After Law: Atrocity Archives, Plural Memory and Arts-based Research

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Can arts-based research be applied to the context of legal atrocity archive material and contribute to plural dialogues and participation?

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Dr Benjamin Thorne recently completed his ESRC funded PhD in Law Studies at the University of Sussex. His main areas of interest are socio-legal studies, transitional justice, and social and cultural theory. Currently a central focus is memory, transitional justice, and legal atrocity archives. More generally, Benjamin is interested in questions around visuals, sounds, as well as the broader sensory field, in how people experience crime, law and justice, particularly in the international context; and the co-existence of spaces of law and faith in the aftermath of mass violence.

Using the archive of the International Criminal Tribunal for Rwanda (ICTR) as a case study he will explore the potential of arts-based research to facilitate intergenerational transmission of memories, and the potential of this for young Rwandans to contribute to conversations about their community’s future. The ICTR generated, through its extensive and often long legal processes, a diverse archive relating to the genocide against the Tutsi. This material includes witness testimonies, photographs, videos, audio, letters and diaries. The session will discuss how this material and arts-based research has significant potential to allow young Rwandans to bring and negotiate meanings and knowledge relating to the country’s past, present and future.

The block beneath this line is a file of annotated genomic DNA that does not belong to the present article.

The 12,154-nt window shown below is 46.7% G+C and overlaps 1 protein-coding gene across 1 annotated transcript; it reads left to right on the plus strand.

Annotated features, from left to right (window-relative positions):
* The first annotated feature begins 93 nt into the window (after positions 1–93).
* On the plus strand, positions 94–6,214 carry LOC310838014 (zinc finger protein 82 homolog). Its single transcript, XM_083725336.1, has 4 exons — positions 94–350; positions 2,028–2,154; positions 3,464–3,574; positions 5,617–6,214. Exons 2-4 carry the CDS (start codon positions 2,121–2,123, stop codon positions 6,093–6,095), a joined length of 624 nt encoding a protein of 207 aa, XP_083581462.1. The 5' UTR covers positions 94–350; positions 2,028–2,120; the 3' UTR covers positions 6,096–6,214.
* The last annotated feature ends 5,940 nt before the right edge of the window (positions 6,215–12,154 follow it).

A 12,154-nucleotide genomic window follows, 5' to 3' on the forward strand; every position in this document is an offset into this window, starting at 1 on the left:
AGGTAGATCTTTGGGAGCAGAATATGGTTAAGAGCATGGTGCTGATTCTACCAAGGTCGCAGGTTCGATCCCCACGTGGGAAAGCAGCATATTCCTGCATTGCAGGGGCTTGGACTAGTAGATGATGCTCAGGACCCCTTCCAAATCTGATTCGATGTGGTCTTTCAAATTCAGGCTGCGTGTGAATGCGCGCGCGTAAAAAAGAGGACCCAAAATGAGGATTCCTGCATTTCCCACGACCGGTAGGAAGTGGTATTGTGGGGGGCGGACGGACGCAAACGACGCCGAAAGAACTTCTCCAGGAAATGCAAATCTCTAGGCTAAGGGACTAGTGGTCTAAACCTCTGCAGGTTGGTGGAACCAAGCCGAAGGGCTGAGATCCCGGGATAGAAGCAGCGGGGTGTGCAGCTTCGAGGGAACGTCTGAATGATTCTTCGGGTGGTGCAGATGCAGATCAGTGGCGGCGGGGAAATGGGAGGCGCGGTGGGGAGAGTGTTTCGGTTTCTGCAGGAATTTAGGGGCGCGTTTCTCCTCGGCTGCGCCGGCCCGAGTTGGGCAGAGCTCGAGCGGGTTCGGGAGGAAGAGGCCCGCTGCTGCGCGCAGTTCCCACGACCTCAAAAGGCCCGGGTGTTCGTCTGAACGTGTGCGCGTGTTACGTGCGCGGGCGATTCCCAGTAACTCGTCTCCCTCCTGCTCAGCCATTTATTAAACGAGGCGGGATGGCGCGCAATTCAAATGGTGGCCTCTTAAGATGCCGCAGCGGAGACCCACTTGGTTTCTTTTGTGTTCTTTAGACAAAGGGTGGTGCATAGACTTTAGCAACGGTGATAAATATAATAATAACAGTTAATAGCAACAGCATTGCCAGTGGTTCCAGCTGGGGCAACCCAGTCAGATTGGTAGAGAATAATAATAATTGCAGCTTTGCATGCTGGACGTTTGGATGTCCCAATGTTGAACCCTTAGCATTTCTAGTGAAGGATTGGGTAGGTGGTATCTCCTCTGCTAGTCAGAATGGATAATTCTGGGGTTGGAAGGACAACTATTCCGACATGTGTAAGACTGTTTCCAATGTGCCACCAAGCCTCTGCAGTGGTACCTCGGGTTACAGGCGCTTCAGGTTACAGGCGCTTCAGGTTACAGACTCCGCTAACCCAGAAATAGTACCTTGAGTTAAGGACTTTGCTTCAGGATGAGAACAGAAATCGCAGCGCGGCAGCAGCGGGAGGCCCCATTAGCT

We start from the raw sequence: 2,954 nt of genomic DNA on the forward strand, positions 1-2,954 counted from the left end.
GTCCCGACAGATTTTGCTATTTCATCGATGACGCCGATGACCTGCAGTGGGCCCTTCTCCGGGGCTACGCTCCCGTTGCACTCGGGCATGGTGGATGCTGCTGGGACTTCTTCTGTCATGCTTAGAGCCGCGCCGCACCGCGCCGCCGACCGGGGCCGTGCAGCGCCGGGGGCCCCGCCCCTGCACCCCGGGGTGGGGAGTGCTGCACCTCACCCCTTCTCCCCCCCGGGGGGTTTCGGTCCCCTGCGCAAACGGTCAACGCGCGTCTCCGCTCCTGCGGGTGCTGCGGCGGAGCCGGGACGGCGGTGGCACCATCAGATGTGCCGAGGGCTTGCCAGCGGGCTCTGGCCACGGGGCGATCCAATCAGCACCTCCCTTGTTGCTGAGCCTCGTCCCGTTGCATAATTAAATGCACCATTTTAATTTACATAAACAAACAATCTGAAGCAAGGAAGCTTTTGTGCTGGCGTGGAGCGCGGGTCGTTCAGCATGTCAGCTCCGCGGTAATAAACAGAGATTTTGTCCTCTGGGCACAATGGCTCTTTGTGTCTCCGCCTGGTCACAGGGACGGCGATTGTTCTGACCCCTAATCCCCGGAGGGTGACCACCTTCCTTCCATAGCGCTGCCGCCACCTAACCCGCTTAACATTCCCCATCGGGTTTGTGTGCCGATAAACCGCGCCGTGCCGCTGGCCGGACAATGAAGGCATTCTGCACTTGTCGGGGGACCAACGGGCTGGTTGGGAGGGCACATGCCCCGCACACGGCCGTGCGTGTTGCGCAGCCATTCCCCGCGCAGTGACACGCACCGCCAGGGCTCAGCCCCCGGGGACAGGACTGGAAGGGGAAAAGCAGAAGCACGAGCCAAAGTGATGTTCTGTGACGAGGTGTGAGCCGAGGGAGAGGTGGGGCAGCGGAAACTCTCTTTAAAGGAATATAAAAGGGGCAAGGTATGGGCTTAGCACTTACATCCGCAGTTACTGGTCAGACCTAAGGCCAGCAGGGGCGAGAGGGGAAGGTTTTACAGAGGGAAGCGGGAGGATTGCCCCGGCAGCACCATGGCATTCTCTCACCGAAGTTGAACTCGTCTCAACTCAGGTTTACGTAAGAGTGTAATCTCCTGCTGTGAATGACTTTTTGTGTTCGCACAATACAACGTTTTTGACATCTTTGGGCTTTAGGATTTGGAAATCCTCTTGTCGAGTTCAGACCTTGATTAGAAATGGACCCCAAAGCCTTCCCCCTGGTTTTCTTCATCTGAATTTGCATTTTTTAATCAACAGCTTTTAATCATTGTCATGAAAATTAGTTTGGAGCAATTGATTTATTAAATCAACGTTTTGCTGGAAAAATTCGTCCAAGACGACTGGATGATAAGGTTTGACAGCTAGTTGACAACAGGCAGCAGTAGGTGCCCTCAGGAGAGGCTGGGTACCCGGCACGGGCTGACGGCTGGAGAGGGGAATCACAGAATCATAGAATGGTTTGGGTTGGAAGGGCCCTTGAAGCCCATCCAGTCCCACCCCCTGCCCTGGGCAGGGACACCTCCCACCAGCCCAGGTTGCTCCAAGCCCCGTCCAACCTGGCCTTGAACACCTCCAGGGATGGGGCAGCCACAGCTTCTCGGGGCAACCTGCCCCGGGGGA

Find out more about Benjamin's research here:

https://sensorycriminology.com/2021/08/09/sensing-justice-feeling-the-archive/

More information about Benjamin can be found here:

Research Profile: https://independent.academia.edu/BenjaminThorne1

Twitter: https://twitter.com/benjamin_thorne

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Organiser Creative Arts Research Network

Organiser of After Law: Atrocity Archives, Plural Memory and Arts-based Research

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